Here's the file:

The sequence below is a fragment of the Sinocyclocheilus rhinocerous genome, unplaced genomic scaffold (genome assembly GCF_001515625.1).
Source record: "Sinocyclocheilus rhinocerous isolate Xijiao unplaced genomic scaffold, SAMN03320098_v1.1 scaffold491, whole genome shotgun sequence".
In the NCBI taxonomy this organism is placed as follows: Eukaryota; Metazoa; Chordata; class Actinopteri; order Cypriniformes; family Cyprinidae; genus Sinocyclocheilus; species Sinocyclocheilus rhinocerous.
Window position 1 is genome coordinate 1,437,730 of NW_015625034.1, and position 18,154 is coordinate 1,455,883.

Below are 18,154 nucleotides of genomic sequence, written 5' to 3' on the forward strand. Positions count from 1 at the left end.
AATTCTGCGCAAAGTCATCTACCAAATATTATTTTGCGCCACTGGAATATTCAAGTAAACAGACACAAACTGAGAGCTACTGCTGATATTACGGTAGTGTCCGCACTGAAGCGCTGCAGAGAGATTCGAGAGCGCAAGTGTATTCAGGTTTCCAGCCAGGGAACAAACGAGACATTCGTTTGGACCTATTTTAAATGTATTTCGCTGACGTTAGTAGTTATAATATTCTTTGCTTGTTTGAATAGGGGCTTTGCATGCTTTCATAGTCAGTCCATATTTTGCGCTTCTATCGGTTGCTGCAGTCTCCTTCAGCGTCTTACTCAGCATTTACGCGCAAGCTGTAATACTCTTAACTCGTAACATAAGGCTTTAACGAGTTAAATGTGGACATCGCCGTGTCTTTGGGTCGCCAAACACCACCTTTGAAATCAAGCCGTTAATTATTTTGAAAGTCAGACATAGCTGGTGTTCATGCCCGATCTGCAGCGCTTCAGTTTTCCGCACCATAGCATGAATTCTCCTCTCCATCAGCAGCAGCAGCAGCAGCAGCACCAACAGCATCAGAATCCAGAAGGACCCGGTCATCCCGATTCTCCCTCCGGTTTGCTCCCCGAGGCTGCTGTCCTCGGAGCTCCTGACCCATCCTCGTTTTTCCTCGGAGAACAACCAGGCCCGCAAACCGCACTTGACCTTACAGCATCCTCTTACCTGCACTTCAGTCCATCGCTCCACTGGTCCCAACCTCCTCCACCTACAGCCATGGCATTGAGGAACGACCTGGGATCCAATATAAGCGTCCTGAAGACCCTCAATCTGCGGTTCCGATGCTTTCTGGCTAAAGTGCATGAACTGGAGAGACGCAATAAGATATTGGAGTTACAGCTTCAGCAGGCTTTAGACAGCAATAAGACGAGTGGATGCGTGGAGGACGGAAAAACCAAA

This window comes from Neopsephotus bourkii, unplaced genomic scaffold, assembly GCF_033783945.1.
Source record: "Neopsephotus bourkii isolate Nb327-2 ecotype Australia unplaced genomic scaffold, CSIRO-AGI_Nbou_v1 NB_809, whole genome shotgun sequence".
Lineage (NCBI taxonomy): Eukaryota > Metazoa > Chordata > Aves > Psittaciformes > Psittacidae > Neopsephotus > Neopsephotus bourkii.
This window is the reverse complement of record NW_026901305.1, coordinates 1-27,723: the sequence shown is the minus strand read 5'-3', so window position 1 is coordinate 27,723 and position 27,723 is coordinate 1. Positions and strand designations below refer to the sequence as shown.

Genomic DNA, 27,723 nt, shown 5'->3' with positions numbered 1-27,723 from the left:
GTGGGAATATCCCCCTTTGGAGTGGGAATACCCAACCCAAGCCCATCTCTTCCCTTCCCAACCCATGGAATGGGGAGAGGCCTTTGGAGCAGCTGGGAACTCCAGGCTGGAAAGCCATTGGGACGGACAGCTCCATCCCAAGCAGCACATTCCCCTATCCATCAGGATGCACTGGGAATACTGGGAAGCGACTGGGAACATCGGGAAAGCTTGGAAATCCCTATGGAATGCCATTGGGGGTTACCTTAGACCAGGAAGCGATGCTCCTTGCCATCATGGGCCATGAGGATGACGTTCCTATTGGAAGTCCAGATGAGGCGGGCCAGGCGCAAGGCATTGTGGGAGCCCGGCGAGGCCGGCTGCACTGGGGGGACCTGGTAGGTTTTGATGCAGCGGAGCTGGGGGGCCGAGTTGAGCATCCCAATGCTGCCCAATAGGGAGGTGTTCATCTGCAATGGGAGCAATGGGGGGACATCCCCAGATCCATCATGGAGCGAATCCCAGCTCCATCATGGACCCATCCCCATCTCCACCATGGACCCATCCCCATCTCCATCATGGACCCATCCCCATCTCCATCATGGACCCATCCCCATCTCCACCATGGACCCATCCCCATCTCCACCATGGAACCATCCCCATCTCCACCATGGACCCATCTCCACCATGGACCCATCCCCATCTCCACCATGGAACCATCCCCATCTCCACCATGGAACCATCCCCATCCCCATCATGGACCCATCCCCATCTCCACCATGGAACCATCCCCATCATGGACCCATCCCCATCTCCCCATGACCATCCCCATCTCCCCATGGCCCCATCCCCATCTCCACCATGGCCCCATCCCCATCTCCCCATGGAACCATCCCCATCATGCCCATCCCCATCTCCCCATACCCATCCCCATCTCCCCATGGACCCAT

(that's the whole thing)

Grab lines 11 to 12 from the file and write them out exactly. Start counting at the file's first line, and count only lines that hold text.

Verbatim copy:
Genomic DNA, 27,723 nt, shown 5'->3' with positions numbered 1-27,723 from the left:
GTGGGAATATCCCCCTTTGGAGTGGGAATACCCAACCCAAGCCCATCTCTTCCCTTCCCAACCCATGGAATGGGGAGAGGCCTTTGGAGCAGCTGGGAACTCCAGGCTGGAAAGCCATTGGGACGGACAGCTCCATCCCAAGCAGCACATTCCCCTATCCATCAGGATGCACTGGGAATACTGGGAAGCGACTGGGAACATCGGGAAAGCTTGGAAATCCCTATGGAATGCCATTGGGGGTTACCTTAGACCAGGAAGCGATGCTCCTTGCCATCATGGGCCATGAGGATGACGTTCCTATTGGAAGTCCAGATGAGGCGGGCCAGGCGCAAGGCATTGTGGGAGCCCGGCGAGGCCGGCTGCACTGGGGGGACCTGGTAGGTTTTGATGCAGCGGAGCTGGGGGGCCGAGTTGAGCATCCCAATGCTGCCCAATAGGGAGGTGTTCATCTGCAATGGGAGCAATGGGGGGACATCCCCAGATCCATCATGGAGCGAATCCCAGCTCCATCATGGACCCATCCCCATCTCCACCATGGACCCATCCCCATCTCCATCATGGACCCATCCCCATCTCCATCATGGACCCATCCCCATCTCCACCATGGACCCATCCCCATCTCCACCATGGAACCATCCCCATCTCCACCATGGACCCATCTCCACCATGGACCCATCCCCATCTCCACCATGGAACCATCCCCATCTCCACCATGGAACCATCCCCATCCCCATCATGGACCCATCCCCATCTCCACCATGGAACCATCCCCATCATGGACCCATCCCCATCTCCCCATGACCATCCCCATCTCCCCATGGCCCCATCCCCATCTCCACCATGGCCCCATCCCCATCTCCCCATGGAACCATCCCCATCATGCCCATCCCCATCTCCCCATACCCATCCCCATCTCCCCATGGACCCAT